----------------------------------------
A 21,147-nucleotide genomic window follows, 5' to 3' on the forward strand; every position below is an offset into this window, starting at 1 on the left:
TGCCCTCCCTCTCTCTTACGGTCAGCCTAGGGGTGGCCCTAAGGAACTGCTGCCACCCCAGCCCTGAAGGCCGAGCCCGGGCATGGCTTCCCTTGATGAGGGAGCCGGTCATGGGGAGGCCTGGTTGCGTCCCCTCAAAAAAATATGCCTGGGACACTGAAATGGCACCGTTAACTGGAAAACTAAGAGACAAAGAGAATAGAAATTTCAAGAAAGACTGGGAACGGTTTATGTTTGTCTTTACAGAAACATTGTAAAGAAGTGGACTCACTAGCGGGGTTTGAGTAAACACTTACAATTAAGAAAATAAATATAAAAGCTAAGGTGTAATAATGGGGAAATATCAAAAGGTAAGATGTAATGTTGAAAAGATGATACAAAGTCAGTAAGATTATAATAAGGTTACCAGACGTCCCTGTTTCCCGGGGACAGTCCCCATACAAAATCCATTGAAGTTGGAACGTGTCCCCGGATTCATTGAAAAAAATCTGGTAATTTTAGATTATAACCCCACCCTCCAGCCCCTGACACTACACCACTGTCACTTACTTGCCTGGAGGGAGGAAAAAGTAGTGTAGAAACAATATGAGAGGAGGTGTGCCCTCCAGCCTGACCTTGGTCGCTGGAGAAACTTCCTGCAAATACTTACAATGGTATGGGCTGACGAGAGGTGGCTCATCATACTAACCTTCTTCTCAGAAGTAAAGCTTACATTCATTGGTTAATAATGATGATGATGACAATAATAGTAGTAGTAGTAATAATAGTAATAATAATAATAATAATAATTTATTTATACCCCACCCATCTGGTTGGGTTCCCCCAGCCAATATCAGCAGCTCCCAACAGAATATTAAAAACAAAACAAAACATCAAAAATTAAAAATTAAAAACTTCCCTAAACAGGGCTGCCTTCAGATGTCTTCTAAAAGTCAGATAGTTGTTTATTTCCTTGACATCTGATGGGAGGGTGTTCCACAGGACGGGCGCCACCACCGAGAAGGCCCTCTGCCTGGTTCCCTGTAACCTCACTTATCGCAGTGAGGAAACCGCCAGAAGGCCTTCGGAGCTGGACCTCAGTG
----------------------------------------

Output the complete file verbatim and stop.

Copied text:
A 21,147-nucleotide genomic window follows, 5' to 3' on the forward strand; every position below is an offset into this window, starting at 1 on the left:
TGCCCTCCCTCTCTCTTACGGTCAGCCTAGGGGTGGCCCTAAGGAACTGCTGCCACCCCAGCCCTGAAGGCCGAGCCCGGGCATGGCTTCCCTTGATGAGGGAGCCGGTCATGGGGAGGCCTGGTTGCGTCCCCTCAAAAAAATATGCCTGGGACACTGAAATGGCACCGTTAACTGGAAAACTAAGAGACAAAGAGAATAGAAATTTCAAGAAAGACTGGGAACGGTTTATGTTTGTCTTTACAGAAACATTGTAAAGAAGTGGACTCACTAGCGGGGTTTGAGTAAACACTTACAATTAAGAAAATAAATATAAAAGCTAAGGTGTAATAATGGGGAAATATCAAAAGGTAAGATGTAATGTTGAAAAGATGATACAAAGTCAGTAAGATTATAATAAGGTTACCAGACGTCCCTGTTTCCCGGGGACAGTCCCCATACAAAATCCATTGAAGTTGGAACGTGTCCCCGGATTCATTGAAAAAAATCTGGTAATTTTAGATTATAACCCCACCCTCCAGCCCCTGACACTACACCACTGTCACTTACTTGCCTGGAGGGAGGAAAAAGTAGTGTAGAAACAATATGAGAGGAGGTGTGCCCTCCAGCCTGACCTTGGTCGCTGGAGAAACTTCCTGCAAATACTTACAATGGTATGGGCTGACGAGAGGTGGCTCATCATACTAACCTTCTTCTCAGAAGTAAAGCTTACATTCATTGGTTAATAATGATGATGATGACAATAATAGTAGTAGTAGTAATAATAGTAATAATAATAATAATAATAATTTATTTATACCCCACCCATCTGGTTGGGTTCCCCCAGCCAATATCAGCAGCTCCCAACAGAATATTAAAAACAAAACAAAACATCAAAAATTAAAAATTAAAAACTTCCCTAAACAGGGCTGCCTTCAGATGTCTTCTAAAAGTCAGATAGTTGTTTATTTCCTTGACATCTGATGGGAGGGTGTTCCACAGGACGGGCGCCACCACCGAGAAGGCCCTCTGCCTGGTTCCCTGTAACCTCACTTATCGCAGTGAGGAAACCGCCAGAAGGCCTTCGGAGCTGGACCTCAGTG